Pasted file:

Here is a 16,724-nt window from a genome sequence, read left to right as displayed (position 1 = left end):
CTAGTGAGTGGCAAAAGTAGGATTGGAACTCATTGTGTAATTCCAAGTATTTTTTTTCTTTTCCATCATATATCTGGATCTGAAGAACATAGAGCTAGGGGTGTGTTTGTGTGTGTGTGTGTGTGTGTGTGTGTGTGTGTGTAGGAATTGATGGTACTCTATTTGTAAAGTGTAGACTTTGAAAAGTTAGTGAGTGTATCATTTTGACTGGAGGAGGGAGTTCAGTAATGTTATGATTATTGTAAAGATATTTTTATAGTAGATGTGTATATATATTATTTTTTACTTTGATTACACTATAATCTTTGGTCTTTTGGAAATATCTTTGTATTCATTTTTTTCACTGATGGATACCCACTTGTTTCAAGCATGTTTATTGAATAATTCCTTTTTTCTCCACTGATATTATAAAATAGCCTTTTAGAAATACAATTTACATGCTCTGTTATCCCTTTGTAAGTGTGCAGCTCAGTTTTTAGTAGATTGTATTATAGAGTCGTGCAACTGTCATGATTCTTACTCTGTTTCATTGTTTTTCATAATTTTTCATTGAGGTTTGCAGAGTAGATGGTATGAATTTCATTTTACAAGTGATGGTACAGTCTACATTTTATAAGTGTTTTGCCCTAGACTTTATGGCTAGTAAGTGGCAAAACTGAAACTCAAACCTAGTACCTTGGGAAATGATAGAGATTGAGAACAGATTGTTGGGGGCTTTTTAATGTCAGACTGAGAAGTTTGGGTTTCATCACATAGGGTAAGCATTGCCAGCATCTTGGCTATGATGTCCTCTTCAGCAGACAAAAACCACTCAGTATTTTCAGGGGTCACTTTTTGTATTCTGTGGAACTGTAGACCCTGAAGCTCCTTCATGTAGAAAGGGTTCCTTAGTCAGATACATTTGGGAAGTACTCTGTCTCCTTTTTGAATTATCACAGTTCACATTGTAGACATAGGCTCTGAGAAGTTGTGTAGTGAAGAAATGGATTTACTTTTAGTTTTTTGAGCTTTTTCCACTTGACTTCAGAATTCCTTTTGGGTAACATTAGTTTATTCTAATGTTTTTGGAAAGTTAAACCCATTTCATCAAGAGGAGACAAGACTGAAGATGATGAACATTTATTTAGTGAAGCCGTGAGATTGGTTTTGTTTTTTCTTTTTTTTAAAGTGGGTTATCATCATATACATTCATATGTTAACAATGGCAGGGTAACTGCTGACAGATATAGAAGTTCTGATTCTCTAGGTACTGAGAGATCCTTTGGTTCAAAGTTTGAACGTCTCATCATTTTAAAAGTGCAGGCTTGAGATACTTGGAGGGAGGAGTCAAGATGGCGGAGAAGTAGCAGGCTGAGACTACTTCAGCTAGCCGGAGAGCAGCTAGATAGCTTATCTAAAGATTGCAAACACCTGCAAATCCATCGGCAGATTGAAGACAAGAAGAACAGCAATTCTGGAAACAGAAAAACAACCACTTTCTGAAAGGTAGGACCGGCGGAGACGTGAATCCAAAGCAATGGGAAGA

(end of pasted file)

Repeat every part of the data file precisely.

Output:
Here is a 16,724-nt window from a genome sequence, read left to right as displayed (position 1 = left end):
CTAGTGAGTGGCAAAAGTAGGATTGGAACTCATTGTGTAATTCCAAGTATTTTTTTTCTTTTCCATCATATATCTGGATCTGAAGAACATAGAGCTAGGGGTGTGTTTGTGTGTGTGTGTGTGTGTGTGTGTGTGTGTGTGTAGGAATTGATGGTACTCTATTTGTAAAGTGTAGACTTTGAAAAGTTAGTGAGTGTATCATTTTGACTGGAGGAGGGAGTTCAGTAATGTTATGATTATTGTAAAGATATTTTTATAGTAGATGTGTATATATATTATTTTTTACTTTGATTACACTATAATCTTTGGTCTTTTGGAAATATCTTTGTATTCATTTTTTTCACTGATGGATACCCACTTGTTTCAAGCATGTTTATTGAATAATTCCTTTTTTCTCCACTGATATTATAAAATAGCCTTTTAGAAATACAATTTACATGCTCTGTTATCCCTTTGTAAGTGTGCAGCTCAGTTTTTAGTAGATTGTATTATAGAGTCGTGCAACTGTCATGATTCTTACTCTGTTTCATTGTTTTTCATAATTTTTCATTGAGGTTTGCAGAGTAGATGGTATGAATTTCATTTTACAAGTGATGGTACAGTCTACATTTTATAAGTGTTTTGCCCTAGACTTTATGGCTAGTAAGTGGCAAAACTGAAACTCAAACCTAGTACCTTGGGAAATGATAGAGATTGAGAACAGATTGTTGGGGGCTTTTTAATGTCAGACTGAGAAGTTTGGGTTTCATCACATAGGGTAAGCATTGCCAGCATCTTGGCTATGATGTCCTCTTCAGCAGACAAAAACCACTCAGTATTTTCAGGGGTCACTTTTTGTATTCTGTGGAACTGTAGACCCTGAAGCTCCTTCATGTAGAAAGGGTTCCTTAGTCAGATACATTTGGGAAGTACTCTGTCTCCTTTTTGAATTATCACAGTTCACATTGTAGACATAGGCTCTGAGAAGTTGTGTAGTGAAGAAATGGATTTACTTTTAGTTTTTTGAGCTTTTTCCACTTGACTTCAGAATTCCTTTTGGGTAACATTAGTTTATTCTAATGTTTTTGGAAAGTTAAACCCATTTCATCAAGAGGAGACAAGACTGAAGATGATGAACATTTATTTAGTGAAGCCGTGAGATTGGTTTTGTTTTTTCTTTTTTTTAAAGTGGGTTATCATCATATACATTCATATGTTAACAATGGCAGGGTAACTGCTGACAGATATAGAAGTTCTGATTCTCTAGGTACTGAGAGATCCTTTGGTTCAAAGTTTGAACGTCTCATCATTTTAAAAGTGCAGGCTTGAGATACTTGGAGGGAGGAGTCAAGATGGCGGAGAAGTAGCAGGCTGAGACTACTTCAGCTAGCCGGAGAGCAGCTAGATAGCTTATCTAAAGATTGCAAACACCTGCAAATCCATCGGCAGATTGAAGACAAGAAGAACAGCAATTCTGGAAACAGAAAAACAACCACTTTCTGAAAGGTAGGACCGGCGGAGACGTGAATCCAAAGCAATGGGAAGA